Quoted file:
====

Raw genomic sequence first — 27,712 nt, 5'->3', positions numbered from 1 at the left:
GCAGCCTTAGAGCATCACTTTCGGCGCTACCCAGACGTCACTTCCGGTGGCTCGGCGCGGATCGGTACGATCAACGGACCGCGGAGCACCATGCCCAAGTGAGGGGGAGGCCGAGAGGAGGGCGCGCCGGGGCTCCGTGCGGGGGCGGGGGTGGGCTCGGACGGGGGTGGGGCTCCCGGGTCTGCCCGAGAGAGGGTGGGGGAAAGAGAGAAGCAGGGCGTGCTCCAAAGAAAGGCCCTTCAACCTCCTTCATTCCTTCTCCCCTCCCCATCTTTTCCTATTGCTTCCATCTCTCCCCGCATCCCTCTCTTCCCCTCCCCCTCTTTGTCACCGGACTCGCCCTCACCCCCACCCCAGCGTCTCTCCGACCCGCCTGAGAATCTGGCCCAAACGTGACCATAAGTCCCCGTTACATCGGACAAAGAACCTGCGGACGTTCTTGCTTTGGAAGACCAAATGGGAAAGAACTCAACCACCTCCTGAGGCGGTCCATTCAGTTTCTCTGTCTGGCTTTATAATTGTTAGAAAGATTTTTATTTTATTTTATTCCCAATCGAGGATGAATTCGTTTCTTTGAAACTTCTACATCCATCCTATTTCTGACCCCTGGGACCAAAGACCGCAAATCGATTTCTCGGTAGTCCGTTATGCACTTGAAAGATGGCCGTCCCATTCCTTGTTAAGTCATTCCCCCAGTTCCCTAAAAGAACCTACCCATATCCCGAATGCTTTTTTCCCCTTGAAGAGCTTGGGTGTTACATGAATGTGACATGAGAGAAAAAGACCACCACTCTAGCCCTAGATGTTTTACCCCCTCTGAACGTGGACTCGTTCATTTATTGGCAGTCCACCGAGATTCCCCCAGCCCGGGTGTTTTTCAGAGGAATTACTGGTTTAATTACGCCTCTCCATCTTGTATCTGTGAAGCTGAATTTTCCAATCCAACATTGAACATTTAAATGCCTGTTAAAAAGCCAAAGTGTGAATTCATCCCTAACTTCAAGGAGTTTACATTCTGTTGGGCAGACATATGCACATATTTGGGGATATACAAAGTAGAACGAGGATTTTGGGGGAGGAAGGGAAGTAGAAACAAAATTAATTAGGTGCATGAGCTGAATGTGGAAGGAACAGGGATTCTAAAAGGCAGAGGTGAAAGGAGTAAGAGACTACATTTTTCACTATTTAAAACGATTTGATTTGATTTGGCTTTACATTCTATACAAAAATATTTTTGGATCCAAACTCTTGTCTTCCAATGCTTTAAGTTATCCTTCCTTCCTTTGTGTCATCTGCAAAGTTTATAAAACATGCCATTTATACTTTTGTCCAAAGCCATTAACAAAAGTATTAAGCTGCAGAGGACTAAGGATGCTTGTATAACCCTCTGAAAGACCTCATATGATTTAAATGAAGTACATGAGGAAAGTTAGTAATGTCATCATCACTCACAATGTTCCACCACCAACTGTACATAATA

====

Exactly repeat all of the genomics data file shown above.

Raw genomic sequence first — 27,712 nt, 5'->3', positions numbered from 1 at the left:
GCAGCCTTAGAGCATCACTTTCGGCGCTACCCAGACGTCACTTCCGGTGGCTCGGCGCGGATCGGTACGATCAACGGACCGCGGAGCACCATGCCCAAGTGAGGGGGAGGCCGAGAGGAGGGCGCGCCGGGGCTCCGTGCGGGGGCGGGGGTGGGCTCGGACGGGGGTGGGGCTCCCGGGTCTGCCCGAGAGAGGGTGGGGGAAAGAGAGAAGCAGGGCGTGCTCCAAAGAAAGGCCCTTCAACCTCCTTCATTCCTTCTCCCCTCCCCATCTTTTCCTATTGCTTCCATCTCTCCCCGCATCCCTCTCTTCCCCTCCCCCTCTTTGTCACCGGACTCGCCCTCACCCCCACCCCAGCGTCTCTCCGACCCGCCTGAGAATCTGGCCCAAACGTGACCATAAGTCCCCGTTACATCGGACAAAGAACCTGCGGACGTTCTTGCTTTGGAAGACCAAATGGGAAAGAACTCAACCACCTCCTGAGGCGGTCCATTCAGTTTCTCTGTCTGGCTTTATAATTGTTAGAAAGATTTTTATTTTATTTTATTCCCAATCGAGGATGAATTCGTTTCTTTGAAACTTCTACATCCATCCTATTTCTGACCCCTGGGACCAAAGACCGCAAATCGATTTCTCGGTAGTCCGTTATGCACTTGAAAGATGGCCGTCCCATTCCTTGTTAAGTCATTCCCCCAGTTCCCTAAAAGAACCTACCCATATCCCGAATGCTTTTTTCCCCTTGAAGAGCTTGGGTGTTACATGAATGTGACATGAGAGAAAAAGACCACCACTCTAGCCCTAGATGTTTTACCCCCTCTGAACGTGGACTCGTTCATTTATTGGCAGTCCACCGAGATTCCCCCAGCCCGGGTGTTTTTCAGAGGAATTACTGGTTTAATTACGCCTCTCCATCTTGTATCTGTGAAGCTGAATTTTCCAATCCAACATTGAACATTTAAATGCCTGTTAAAAAGCCAAAGTGTGAATTCATCCCTAACTTCAAGGAGTTTACATTCTGTTGGGCAGACATATGCACATATTTGGGGATATACAAAGTAGAACGAGGATTTTGGGGGAGGAAGGGAAGTAGAAACAAAATTAATTAGGTGCATGAGCTGAATGTGGAAGGAACAGGGATTCTAAAAGGCAGAGGTGAAAGGAGTAAGAGACTACATTTTTCACTATTTAAAACGATTTGATTTGATTTGGCTTTACATTCTATACAAAAATATTTTTGGATCCAAACTCTTGTCTTCCAATGCTTTAAGTTATCCTTCCTTCCTTTGTGTCATCTGCAAAGTTTATAAAACATGCCATTTATACTTTTGTCCAAAGCCATTAACAAAAGTATTAAGCTGCAGAGGACTAAGGATGCTTGTATAACCCTCTGAAAGACCTCATATGATTTAAATGAAGTACATGAGGAAAGTTAGTAATGTCATCATCACTCACAATGTTCCACCACCAACTGTACATAATA